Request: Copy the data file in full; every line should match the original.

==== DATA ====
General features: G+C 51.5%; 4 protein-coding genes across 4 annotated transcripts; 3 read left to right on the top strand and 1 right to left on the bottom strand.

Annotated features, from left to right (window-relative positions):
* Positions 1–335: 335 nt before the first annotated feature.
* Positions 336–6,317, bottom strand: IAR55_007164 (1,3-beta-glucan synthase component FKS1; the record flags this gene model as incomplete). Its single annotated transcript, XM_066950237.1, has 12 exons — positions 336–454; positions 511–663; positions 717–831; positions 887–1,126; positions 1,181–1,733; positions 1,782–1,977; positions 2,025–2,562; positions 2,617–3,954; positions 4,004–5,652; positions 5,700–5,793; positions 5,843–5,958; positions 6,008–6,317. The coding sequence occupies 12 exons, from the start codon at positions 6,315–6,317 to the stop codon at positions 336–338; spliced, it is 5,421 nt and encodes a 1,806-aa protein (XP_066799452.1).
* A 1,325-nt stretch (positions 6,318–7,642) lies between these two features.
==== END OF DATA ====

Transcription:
General features: G+C 51.5%; 4 protein-coding genes across 4 annotated transcripts; 3 read left to right on the top strand and 1 right to left on the bottom strand.

Annotated features, from left to right (window-relative positions):
* Positions 1–335: 335 nt before the first annotated feature.
* Positions 336–6,317, bottom strand: IAR55_007164 (1,3-beta-glucan synthase component FKS1; the record flags this gene model as incomplete). Its single annotated transcript, XM_066950237.1, has 12 exons — positions 336–454; positions 511–663; positions 717–831; positions 887–1,126; positions 1,181–1,733; positions 1,782–1,977; positions 2,025–2,562; positions 2,617–3,954; positions 4,004–5,652; positions 5,700–5,793; positions 5,843–5,958; positions 6,008–6,317. The coding sequence occupies 12 exons, from the start codon at positions 6,315–6,317 to the stop codon at positions 336–338; spliced, it is 5,421 nt and encodes a 1,806-aa protein (XP_066799452.1).
* A 1,325-nt stretch (positions 6,318–7,642) lies between these two features.